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Article: Knowledge Management

The Other Knowledge Management; Lists and Loops

What if current models of knowledge management are like the ancient phrase, "What is the sound of one hand clapping?" What if they are only half of what you need to be successful in business… and in life? What if current knowledge management practices are both attractive and needed, and severely limited operating as a standalone? What needs to be added to compliment the "hand" as represented by current knowledge management? What needs to be added to succeed in the upcoming transitions in the new millennium? My suggestion is that you need to add another form (the other hand) of knowledge management. One that is very different than from what is most commonly used today.

The primary use of knowledge management today is comparable to what the first Sears catalogue represented at the turn of the century. It was a revolutionary development then, a necessity today. The documenting of facts, procedures and resources reduces the time and effort needed to retrieve information. Information is readily available so that everyone in the organization can operate with the same facts, i.e. "sing out of the same choir book." The advantage is not merely making those facts available, it's creating a reduction in retrieval time. The goal being to incorporate facts, procedures and resources into real-time decision making and work processes. Management of knowledge, perhaps more appropriately stated as knowledge usage, appears to be inversely related to the time required to access information. The less arduous it is to locate information, the more likely people are to use the knowledge.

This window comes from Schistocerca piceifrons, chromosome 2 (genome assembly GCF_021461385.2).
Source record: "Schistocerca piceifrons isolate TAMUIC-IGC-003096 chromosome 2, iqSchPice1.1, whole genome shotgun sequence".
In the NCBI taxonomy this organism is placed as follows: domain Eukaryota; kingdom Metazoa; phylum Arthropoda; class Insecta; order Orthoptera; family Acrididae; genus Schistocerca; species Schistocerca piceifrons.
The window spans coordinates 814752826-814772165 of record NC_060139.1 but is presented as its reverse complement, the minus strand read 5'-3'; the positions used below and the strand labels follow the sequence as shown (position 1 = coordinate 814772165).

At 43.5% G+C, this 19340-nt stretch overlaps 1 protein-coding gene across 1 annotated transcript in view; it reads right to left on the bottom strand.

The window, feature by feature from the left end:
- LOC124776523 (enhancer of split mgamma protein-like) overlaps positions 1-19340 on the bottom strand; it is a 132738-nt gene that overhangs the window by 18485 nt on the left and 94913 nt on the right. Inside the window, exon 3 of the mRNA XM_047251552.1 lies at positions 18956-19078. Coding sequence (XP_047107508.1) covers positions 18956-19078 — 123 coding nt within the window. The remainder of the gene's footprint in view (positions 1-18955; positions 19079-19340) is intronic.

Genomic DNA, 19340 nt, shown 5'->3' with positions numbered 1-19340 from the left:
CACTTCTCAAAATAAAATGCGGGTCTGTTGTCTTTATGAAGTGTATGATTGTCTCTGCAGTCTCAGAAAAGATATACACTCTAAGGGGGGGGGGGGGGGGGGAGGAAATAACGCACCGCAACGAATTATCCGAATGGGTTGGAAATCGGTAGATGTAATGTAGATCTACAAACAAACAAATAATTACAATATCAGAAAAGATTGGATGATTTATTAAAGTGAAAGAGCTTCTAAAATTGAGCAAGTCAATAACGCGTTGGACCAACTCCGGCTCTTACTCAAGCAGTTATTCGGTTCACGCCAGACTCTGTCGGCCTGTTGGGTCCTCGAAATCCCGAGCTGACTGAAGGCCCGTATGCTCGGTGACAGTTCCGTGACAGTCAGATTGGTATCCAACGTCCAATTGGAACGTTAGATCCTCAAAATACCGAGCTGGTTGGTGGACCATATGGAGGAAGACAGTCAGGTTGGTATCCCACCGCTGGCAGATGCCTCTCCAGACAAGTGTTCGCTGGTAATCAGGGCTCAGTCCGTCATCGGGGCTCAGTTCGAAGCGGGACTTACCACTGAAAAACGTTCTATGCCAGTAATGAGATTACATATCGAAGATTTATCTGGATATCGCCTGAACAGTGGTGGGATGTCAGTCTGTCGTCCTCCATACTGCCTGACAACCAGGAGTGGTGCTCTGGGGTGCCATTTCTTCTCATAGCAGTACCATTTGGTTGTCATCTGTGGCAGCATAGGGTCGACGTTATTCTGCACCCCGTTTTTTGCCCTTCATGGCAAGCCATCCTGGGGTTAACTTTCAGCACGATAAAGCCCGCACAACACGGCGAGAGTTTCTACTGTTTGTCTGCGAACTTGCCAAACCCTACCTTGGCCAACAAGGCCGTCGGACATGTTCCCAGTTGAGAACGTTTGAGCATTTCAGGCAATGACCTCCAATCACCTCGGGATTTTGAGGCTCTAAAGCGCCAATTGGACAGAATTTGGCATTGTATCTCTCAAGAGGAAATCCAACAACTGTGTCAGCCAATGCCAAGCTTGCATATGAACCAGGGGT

You see the present model applied in the e-commerce development of business to business hubs and portals. They are designed to reduce the time needed to determine (to know) "Who are my customers, who are my vendors of choice and how can I reach them now?" is a business based on this model. " is like an interactive yellow pages…" CEO Will Clemens.1 In both situations, businesses are reducing the time (and cost) required to uncover the desired information, and in the process making it accessible their organizations to use.